1st Edition

Women's Aggressive Fantasies A Post-Jungian Exploration of Self-Hatred, Love and Agency

By Sue Austin Copyright 2005
    288 Pages
    by Routledge

    286 Pages
    by Routledge

    How can a woman's self-hatred contain the seeds of her psychological growth?
    Can aggressive energies form the basis of recovery from eating disorders?

    Women's Aggressive Fantasies examines the roles of aggressive fantasies and impulses in contemporary women's lives. Such impulses have previously been overlooked by psychoanalysis, feminism and depth psychology when, Sue Austin argues, they should occupy a central position.

    Drawing together apparently disparate strands of theory from feminism, critical psychology, contemporary psychoanalysis and post-Jungian thought, this books succeeds in providing a new insight into the phenomenon of female violence and aggression. A collection of real life vignettes are used to demonstrate how the management of aggressive fantasies plays a significant role in women's self-experience and their position in society. These fascinating, moving and, at times, shocking, extracts demonstrate how aggressive fantasies become the basis for psychological, relational and moral growth. This book will help clinicians engage with the fantasies and draw out their therapeutic value. In particular, the author examines the crucial role of aggressive fantasies and energies in recovery from severe and chronic eating disorders.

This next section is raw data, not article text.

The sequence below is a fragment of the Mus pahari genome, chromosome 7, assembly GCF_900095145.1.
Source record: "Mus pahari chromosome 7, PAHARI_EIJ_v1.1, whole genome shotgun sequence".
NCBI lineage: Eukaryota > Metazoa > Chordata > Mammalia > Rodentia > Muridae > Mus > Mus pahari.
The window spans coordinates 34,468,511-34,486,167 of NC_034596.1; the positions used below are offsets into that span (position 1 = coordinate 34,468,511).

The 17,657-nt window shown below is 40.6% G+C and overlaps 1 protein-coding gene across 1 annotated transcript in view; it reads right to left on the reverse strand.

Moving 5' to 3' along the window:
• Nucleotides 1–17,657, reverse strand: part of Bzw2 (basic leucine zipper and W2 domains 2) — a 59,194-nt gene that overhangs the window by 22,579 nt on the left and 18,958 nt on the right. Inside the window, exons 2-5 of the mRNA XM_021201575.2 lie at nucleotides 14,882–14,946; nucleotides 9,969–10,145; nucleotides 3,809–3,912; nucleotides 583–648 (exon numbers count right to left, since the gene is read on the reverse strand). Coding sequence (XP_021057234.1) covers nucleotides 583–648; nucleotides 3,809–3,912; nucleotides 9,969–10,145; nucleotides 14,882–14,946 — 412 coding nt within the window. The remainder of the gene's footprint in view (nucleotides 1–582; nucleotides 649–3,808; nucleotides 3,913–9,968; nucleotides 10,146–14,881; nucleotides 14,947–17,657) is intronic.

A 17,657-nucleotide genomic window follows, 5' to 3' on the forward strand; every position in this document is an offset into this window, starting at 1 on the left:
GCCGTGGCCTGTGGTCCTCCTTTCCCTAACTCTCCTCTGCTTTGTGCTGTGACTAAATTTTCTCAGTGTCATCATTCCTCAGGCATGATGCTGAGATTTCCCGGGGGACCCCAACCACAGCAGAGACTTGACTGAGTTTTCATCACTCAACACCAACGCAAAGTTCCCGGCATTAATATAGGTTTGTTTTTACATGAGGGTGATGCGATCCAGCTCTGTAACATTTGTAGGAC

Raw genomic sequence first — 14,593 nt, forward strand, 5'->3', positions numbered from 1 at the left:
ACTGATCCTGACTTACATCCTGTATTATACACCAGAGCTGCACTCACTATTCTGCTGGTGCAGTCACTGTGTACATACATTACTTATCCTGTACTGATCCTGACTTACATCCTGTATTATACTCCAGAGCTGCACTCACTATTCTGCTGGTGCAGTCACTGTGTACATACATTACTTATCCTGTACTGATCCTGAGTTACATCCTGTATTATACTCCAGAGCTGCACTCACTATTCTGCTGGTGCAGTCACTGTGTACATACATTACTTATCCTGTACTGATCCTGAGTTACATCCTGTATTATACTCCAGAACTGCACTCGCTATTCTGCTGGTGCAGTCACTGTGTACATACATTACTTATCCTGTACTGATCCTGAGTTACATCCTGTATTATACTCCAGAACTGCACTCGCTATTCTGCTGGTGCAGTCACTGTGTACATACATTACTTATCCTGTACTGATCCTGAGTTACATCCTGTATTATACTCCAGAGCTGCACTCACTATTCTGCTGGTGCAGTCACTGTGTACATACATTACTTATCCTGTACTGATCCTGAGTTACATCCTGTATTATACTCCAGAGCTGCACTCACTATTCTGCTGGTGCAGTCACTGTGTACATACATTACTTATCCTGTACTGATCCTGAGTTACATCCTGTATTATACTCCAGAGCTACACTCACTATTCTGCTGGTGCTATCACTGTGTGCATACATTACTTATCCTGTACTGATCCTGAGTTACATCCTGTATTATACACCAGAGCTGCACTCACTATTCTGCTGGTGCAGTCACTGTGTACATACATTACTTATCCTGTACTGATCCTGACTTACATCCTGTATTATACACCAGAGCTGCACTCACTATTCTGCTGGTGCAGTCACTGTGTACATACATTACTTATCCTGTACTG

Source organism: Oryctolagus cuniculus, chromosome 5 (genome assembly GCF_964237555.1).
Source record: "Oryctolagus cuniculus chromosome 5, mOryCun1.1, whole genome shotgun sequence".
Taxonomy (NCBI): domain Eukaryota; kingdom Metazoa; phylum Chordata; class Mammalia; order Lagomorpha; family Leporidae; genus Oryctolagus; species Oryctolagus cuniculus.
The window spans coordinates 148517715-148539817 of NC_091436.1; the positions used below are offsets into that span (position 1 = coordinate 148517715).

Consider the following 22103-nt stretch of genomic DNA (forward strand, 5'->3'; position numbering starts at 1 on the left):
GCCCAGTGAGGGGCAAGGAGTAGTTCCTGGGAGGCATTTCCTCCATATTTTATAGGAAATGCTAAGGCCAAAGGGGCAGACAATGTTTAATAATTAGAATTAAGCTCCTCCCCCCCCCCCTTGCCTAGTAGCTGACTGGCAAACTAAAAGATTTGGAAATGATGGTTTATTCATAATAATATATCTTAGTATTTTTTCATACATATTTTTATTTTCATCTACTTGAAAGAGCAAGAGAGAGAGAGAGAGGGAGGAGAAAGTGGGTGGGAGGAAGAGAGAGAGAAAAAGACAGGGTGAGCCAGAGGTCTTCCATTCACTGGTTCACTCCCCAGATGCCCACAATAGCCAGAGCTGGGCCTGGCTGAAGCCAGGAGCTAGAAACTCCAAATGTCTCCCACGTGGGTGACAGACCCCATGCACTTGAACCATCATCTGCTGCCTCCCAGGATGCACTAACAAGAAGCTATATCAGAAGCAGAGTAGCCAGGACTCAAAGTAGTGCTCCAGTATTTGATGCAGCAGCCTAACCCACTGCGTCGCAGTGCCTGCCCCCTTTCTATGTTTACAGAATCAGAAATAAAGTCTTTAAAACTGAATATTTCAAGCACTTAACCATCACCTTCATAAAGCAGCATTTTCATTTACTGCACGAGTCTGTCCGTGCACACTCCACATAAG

Women's Aggressive Fantasies provides a valuable insight into the role of aggressive impulses in women's sense of agency, love and morality, which will fascinate all those involved in the practice or study of psychoanalysis, critical psychology and gender studies.

    A Different Way of Looking at Aggression. The Telos of Aggression: A Post-Jungian Perspective. Identity Nightmares and a Methodology in the Madness. Transgressing Rational Identity. Explosive Visibility. Eating Disorders and the Telos of Aggression. Aggressive Energies and Relationships.


    Sue Austin

    "This very useful book takes its place amongst the new literature of psychoanalytic thought...Its emphasis on women and gender give the book a particular place in understanding the influences of culture on the human mind." - Jean Thomson, Psychodynamic Practice, August 2007